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VECTOR PROBLEM
The cross product of the normal vectors to two planes is a vector that points in the direction of the line of intersection of the planes. Find a particular equation of the plane containing (3, 6, 5) and normal to the line of intersection of the planes 3x + 5y + 4z = 13 and 6x  2y + 7z = 8
Can someone guide me through it?
 one year ago
 one year ago
VECTOR PROBLEM The cross product of the normal vectors to two planes is a vector that points in the direction of the line of intersection of the planes. Find a particular equation of the plane containing (3, 6, 5) and normal to the line of intersection of the planes 3x + 5y + 4z = 13 and 6x  2y + 7z = 8 Can someone guide me through it?
 one year ago
 one year ago

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CalcmathleteBest ResponseYou've already chosen the best response.0
Since no one is responding, let me start with a simpler question. Would the cross product be a vector that is perpendicular to the line it is pointing towards? If so, it would be a bit simpler...
 one year ago

BluFootBest ResponseYou've already chosen the best response.1
Well finding the cross product is pretty simple. (3,5,4)x(6,2,7)=(43,3,36) This is the direction the line of intersection is pointing in. I'm just confused about what they mean by a plane that is normal to the line of intersection. Does the plane pass through the line? Is the normal perpendicular to the line?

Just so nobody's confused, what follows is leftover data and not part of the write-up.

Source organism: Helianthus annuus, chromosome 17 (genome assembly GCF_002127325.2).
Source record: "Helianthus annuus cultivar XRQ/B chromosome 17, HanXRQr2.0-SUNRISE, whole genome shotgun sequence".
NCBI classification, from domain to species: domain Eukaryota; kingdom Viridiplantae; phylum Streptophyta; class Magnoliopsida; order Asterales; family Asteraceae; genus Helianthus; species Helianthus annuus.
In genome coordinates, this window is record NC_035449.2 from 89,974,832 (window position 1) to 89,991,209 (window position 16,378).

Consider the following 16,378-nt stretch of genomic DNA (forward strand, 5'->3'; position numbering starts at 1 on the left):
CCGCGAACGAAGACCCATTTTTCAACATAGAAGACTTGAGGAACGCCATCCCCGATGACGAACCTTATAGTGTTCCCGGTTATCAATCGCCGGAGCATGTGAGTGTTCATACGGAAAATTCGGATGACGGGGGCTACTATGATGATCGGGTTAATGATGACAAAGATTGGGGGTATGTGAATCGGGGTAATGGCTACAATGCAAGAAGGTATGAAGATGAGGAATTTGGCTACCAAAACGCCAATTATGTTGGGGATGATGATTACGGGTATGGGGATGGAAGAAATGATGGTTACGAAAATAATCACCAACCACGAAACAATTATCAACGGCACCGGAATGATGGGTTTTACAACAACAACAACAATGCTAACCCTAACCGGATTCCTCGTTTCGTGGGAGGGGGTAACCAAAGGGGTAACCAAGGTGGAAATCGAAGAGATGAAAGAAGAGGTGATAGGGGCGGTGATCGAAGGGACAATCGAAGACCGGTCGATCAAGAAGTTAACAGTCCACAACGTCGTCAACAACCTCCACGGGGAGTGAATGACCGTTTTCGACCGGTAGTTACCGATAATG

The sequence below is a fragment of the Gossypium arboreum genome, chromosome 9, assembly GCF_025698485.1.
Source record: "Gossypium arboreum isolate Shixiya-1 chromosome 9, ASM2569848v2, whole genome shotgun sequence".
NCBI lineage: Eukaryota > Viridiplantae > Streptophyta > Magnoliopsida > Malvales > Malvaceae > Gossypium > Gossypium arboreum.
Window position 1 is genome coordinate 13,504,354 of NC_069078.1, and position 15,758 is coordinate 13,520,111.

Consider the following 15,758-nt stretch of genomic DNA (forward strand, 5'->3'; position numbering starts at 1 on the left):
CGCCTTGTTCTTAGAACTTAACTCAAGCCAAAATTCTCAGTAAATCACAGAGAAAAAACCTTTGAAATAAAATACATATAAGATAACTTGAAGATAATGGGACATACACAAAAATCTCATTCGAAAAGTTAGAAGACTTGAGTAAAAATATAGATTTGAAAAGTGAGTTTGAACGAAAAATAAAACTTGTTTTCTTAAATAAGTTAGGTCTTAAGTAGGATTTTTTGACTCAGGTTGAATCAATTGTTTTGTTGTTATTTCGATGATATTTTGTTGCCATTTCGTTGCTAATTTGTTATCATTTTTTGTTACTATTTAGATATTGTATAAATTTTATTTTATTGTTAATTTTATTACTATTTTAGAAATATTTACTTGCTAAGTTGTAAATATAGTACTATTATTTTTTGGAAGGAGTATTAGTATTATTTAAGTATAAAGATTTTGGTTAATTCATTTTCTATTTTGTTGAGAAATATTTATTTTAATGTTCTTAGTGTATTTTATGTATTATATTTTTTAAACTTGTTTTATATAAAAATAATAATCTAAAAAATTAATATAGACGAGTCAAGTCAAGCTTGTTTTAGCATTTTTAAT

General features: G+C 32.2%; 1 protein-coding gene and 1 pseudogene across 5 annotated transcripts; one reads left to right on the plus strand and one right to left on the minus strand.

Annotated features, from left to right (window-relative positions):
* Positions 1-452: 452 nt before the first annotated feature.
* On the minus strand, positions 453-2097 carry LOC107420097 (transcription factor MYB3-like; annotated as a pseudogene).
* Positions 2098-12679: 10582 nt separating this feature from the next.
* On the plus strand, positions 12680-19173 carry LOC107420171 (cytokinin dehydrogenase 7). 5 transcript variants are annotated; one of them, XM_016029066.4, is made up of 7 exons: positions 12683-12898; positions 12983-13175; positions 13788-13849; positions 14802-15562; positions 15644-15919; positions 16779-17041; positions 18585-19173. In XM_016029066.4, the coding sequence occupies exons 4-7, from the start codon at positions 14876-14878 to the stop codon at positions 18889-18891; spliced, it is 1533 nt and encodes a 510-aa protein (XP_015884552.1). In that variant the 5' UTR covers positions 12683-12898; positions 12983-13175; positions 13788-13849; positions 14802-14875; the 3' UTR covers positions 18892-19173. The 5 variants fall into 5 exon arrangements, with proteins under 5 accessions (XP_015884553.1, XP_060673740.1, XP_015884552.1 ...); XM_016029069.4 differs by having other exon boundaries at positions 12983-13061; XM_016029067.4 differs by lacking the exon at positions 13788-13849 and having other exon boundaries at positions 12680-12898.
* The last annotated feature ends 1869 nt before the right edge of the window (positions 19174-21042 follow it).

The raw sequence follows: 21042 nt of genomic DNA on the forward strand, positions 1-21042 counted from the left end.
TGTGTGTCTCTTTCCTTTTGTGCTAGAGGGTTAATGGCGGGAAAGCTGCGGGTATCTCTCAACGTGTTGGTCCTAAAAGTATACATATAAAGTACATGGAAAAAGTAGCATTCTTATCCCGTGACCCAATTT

one year ago

BluFootBest ResponseYou've already chosen the best response.1
Here's a cute little graph I made, it might help :P Blue lines are normals to planes and red line is cross product.
 one year ago

CalcmathleteBest ResponseYou've already chosen the best response.0
Yes, a normal when talking about vectors is defined as a vector (or something else) that is perpendicular to what it is normal to.
 one year ago

BluFootBest ResponseYou've already chosen the best response.1
OK I get it, the cross product will the normal of your new plane. So this is easy. Your new plane looks like: 43x+3y36z=d Plug in your point (x,y,z) and solve for d!
 one year ago

CalcmathleteBest ResponseYou've already chosen the best response.0
OH! I get it now...I read the question incorrectly... _ I thought it said that it pointed in the direction of the line, not the direction the line would be in...so now since the normal and plane have the same coefficients, and because the line of intersection and the vector are parallel, I can just plug in the point on the plane to finish the problem?
 one year ago

BluFootBest ResponseYou've already chosen the best response.1
Yeah, exactly. You're basically looking for a plane that is normal to the other two planes, they're just making it overly complicated by talking about the line of intersection.
 one year ago
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